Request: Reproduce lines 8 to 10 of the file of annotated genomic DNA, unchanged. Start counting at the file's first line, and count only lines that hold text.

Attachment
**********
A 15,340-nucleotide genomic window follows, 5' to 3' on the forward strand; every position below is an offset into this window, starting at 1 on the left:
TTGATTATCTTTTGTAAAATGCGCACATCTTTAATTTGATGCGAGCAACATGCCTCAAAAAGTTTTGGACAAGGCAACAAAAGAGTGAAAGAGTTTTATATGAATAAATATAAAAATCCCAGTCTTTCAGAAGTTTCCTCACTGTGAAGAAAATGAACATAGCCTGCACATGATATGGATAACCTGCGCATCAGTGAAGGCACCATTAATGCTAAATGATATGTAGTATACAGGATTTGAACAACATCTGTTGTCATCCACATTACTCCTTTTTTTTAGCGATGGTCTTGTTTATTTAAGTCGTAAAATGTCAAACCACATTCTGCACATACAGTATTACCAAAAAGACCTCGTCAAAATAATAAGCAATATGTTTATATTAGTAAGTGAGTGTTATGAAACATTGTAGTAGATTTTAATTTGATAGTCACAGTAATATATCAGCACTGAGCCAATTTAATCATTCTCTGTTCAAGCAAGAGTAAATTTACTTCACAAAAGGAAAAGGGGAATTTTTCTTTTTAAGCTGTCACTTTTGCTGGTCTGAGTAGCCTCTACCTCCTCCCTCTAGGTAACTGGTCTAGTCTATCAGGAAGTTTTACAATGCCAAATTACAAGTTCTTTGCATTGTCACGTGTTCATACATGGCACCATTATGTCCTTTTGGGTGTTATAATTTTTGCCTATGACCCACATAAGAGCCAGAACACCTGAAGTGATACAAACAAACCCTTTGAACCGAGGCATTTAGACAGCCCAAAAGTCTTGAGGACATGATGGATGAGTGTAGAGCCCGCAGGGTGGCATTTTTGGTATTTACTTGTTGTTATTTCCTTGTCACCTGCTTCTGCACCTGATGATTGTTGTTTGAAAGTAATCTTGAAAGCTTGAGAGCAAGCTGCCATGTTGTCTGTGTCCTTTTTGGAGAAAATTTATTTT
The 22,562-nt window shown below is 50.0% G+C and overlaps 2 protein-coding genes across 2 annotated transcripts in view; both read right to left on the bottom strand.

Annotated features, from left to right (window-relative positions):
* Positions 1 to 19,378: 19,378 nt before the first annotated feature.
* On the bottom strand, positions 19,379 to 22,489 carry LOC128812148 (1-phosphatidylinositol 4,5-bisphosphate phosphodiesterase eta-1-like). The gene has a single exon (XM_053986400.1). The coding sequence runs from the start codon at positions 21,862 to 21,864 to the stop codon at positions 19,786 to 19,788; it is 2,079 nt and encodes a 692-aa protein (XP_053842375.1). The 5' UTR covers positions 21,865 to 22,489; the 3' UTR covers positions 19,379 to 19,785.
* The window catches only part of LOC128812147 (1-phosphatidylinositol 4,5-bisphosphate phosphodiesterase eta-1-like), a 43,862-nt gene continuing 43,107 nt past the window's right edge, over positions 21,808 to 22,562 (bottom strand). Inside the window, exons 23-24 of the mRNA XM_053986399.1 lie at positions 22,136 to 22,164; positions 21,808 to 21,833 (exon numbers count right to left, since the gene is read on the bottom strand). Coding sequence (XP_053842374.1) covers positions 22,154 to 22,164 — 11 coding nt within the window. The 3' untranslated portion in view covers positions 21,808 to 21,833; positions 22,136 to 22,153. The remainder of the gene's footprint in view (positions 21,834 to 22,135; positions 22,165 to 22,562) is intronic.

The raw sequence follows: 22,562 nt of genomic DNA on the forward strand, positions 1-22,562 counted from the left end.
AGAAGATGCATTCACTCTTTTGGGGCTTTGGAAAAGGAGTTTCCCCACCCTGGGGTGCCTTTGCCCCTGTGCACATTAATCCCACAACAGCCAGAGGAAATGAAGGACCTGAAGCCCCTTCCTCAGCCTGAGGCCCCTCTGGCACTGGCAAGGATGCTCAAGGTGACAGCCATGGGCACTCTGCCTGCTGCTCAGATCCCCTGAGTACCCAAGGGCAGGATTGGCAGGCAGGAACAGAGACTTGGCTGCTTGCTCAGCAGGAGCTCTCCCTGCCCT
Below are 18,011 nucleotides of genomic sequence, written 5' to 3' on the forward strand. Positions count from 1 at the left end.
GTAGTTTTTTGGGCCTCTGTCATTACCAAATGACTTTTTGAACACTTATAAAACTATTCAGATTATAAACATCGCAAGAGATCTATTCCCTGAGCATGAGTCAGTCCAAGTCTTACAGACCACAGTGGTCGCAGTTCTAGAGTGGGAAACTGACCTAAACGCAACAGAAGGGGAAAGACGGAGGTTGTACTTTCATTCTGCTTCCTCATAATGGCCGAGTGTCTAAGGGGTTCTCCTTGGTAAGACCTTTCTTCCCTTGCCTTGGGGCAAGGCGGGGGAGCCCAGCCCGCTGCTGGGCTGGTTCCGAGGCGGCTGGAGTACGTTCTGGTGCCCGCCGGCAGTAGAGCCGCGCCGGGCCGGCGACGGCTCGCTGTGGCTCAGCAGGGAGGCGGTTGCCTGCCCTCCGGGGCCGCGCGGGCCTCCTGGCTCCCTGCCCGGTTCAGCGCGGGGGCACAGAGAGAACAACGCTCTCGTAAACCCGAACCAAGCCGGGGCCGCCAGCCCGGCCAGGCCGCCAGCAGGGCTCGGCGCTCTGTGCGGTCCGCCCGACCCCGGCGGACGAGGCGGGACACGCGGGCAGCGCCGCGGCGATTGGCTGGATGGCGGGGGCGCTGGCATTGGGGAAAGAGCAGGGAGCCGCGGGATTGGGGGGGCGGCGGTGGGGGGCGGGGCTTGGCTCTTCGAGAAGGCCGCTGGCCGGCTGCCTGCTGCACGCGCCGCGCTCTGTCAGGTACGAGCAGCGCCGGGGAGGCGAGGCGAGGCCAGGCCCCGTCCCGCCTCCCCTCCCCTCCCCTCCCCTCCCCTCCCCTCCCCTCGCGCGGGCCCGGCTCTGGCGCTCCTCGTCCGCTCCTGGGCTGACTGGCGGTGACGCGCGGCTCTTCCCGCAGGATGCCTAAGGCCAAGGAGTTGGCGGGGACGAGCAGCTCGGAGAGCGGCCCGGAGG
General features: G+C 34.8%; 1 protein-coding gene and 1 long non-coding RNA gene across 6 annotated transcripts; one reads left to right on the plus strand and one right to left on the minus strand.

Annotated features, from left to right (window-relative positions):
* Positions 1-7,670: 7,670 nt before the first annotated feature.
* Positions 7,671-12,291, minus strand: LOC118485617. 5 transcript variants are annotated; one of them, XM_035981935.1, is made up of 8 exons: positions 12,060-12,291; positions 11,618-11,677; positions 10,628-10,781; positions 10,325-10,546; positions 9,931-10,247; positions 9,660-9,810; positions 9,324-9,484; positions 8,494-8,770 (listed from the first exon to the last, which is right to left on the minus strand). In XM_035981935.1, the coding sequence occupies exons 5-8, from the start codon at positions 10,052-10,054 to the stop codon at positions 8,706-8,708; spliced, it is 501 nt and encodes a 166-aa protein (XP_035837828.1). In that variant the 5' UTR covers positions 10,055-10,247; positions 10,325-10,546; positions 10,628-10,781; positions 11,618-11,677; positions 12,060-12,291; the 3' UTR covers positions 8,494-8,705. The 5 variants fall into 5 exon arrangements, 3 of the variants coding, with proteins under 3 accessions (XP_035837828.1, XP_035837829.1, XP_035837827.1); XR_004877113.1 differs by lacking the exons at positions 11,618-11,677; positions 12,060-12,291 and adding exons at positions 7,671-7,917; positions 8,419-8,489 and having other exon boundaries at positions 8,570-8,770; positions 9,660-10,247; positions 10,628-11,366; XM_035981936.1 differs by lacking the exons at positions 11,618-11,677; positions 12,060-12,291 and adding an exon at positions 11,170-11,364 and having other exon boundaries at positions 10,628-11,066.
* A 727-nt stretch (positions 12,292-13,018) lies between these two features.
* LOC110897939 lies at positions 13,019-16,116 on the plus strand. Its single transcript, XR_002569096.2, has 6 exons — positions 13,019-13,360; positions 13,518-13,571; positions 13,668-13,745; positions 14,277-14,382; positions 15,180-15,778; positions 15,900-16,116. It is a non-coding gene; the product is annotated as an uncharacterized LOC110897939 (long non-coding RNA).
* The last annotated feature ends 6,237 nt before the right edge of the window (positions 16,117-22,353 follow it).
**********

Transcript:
The raw sequence follows: 22,562 nt of genomic DNA on the forward strand, positions 1-22,562 counted from the left end.
AGAAGATGCATTCACTCTTTTGGGGCTTTGGAAAAGGAGTTTCCCCACCCTGGGGTGCCTTTGCCCCTGTGCACATTAATCCCACAACAGCCAGAGGAAATGAAGGACCTGAAGCCCCTTCCTCAGCCTGAGGCCCCTCTGGCACTGGCAAGGATGCTCAAGGTGACAGCCATGGGCACTCTGCCTGCTGCTCAGATCCCCTGAGTACCCAAGGGCAGGATTGGCAGGCAGGAACAGAGACTTGGCTGCTTGCTCAGCAGGAGCTCTCCCTGCCCT
Below are 18,011 nucleotides of genomic sequence, written 5' to 3' on the forward strand. Positions count from 1 at the left end.